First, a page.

Cheat-Seeking Missles

Thursday, May 22, 2008

The Oil Bubble

Breathless. That's the word that comes to mind on reading today's NYT coverage of the big oil story. A couple other words come to mind. Frightened and sensationalistic. Stupid is another. Here's the lead:
Worries that world oil demand will outstrip global supplies intensified on Thursday, sending ripples through the global economy as oil prices leaped above $135, a new record high.

The price spike occurred overnight, and by Thursday morning oil had fallen back slightly to $132.87, down 30 cents from its close on Wednesday.

But the leap capped a rally that has seen oil rise nearly $5 a barrel in two days, underscoring the dire implications of the current price run-up for businesses across the globe.
Let your memory range back ... way back ... to 2006 and all the stories about home prices. What one word comes to mind as you recall those stories? Was it "bubble?" It sure was for me, but I have not yet read anything about an "oil bubble."

And why not, considering this:
If I had found a chart that was a bit more current, you would have seen the current spike reversing its early 2007 downturn and heading skyward again, but that's not what's relevant. What's relevant is the very evident peaks and valleys in OPEC oil revenues since the early 197os. It tells us that when oil reaches unsustainable prices ... well, then those prices aren't sustained.

I've made the point in the past that much of the spike in oil prices is due to new demand from developing nations, and if that were wholly responsible for the price of oil today, we couldn't expect a drop. But it's not wholly responsible; speculation, lagging production and refinery undercapacity are all factors as well.

Seventeen paragraphs into the NYT story, we find this:
But [Michael Masters, a portfolio manager at Masters Capital Management] cited data showing that the increase in demand from index speculators over the past five years is almost equal to the increase in demand from China.
Speculators were also very evident in the run-up of the housing market, when it was not uncommon for the percentage of speculator buyers in new home developments to be in the double digits -- and they were mostly buying resale homes, not new ones. When they sensed the market had reached its peak, they left like rats leave a sinking ship, and they'll do it with oil, too; probably pretty soon.

Oil refinery capacity won't do anything to help the current situation because it takes too long to bring new refineries on line, but what of production? Certainly, the Middle East could increase its production by hundreds of thousands of barrels a day if it wanted to -- but why would it want to? Hard crash, soft crash, what difference does it make to them with the cash reserves they've got?

As stewards of a finite resource, the OPEC nations are always more motivated to under-produce than over-produce. Not only does it ensure a good price; it also ensures that they'll have oil to sell for longer. But OPEC isn't the only story in oil, by a long shot.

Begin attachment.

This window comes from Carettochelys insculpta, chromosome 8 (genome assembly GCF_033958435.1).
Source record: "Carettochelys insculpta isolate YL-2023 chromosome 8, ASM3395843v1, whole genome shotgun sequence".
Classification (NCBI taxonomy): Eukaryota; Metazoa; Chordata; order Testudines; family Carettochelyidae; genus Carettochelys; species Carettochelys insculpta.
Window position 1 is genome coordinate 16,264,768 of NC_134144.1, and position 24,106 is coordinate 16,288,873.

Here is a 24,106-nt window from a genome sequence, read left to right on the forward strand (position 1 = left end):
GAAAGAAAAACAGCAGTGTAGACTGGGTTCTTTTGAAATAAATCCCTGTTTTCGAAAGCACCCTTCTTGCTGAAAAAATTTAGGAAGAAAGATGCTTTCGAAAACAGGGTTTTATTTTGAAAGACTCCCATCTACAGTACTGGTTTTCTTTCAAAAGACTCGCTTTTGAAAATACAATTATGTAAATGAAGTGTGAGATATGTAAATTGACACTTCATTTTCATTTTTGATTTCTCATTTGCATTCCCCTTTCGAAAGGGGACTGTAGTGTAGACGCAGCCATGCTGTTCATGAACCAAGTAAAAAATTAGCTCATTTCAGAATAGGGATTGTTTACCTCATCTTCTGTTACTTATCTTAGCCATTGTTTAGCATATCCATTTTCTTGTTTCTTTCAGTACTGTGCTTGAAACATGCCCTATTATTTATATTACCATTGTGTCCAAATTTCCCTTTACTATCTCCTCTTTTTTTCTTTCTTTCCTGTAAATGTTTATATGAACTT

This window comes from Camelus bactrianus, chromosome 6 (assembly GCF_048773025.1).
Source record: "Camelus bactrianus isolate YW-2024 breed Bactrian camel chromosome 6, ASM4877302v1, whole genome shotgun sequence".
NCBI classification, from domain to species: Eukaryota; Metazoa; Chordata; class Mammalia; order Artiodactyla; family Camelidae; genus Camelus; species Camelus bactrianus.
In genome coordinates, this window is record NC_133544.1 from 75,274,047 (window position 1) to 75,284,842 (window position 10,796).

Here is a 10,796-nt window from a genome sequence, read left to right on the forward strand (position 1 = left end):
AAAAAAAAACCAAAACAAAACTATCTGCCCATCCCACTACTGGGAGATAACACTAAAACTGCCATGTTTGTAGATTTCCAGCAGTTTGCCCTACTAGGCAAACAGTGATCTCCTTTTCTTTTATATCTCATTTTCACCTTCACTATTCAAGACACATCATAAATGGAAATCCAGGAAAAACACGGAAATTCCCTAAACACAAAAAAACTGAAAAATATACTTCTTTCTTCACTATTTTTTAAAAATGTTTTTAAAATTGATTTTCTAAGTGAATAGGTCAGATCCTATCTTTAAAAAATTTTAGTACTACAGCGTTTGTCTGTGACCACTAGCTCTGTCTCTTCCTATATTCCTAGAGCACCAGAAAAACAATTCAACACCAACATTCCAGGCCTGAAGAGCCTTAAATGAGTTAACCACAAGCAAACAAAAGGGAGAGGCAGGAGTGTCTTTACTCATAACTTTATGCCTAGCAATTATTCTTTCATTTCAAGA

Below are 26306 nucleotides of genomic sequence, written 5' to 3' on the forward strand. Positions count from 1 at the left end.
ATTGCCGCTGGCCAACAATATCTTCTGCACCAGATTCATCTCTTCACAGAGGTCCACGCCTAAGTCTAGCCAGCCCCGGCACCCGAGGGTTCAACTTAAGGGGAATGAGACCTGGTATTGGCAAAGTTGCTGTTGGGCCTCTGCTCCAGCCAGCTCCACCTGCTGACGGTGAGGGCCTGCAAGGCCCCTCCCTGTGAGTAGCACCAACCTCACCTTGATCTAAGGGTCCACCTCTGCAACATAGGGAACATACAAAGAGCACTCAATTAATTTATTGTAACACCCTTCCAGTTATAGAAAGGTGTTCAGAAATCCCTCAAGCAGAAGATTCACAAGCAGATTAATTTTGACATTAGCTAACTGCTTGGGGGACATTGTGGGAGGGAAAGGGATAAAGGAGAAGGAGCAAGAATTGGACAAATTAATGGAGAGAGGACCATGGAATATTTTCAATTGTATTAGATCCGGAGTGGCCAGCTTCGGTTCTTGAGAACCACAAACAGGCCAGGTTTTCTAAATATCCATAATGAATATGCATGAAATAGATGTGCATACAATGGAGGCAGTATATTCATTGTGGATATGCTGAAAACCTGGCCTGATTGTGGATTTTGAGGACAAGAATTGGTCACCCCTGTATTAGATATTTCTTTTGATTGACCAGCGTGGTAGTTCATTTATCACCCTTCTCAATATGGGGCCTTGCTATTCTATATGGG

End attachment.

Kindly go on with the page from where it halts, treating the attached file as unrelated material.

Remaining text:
Hillbilly White Trash nails the production aspect of the story:
The United States has untapped reserves of oil in Alaska, off the West Coast, the East Coast and the Gulf Coast and we are unwilling to drill for them. We also have around 1.5 - 2.6 trillion barrels of oil in oil shale deposits. This gives the United States at least three times the oil reserves of Saudi Arabia.

In addition to this there is a process for liquefying coal and turning it into a motor fuel which is interchangeable with petroleum. The Germans developed the process during the Second World
War and South Africa continued development on the process, using it to supplement their own supplies of petroleum. We have more coal than the Saudis have oil.

If the United States had spent the money which it has wasted on impractical technologies like wind and solar power (not to mention the money we've poured down the ethanol rat-hole) on perfecting the liquefaction of coal and the extraction of oil from shale we would not only be energy independent but the world's largest exporter of of oil and oil substitutes.
As long as we're not willing to exploit our resources, he asks, why should the Saudis and their friends exploit theirs to protect us? You'll look hard for a good reason.

The current run-up in oil prices should have unlocked some of our energy resources, but with the Dems in control of Congress, it will not happen. So the bubble will burst again before we begin to once again take production seriously, and we will continue to be beholden to the world market for the oil which drives our entire economy.

Oil prices will fall, and will rise again. Maybe by the next upturn, we'll finally be willing to get serious about taking care of ourselves by utilizing the wealth of resources God gave us.

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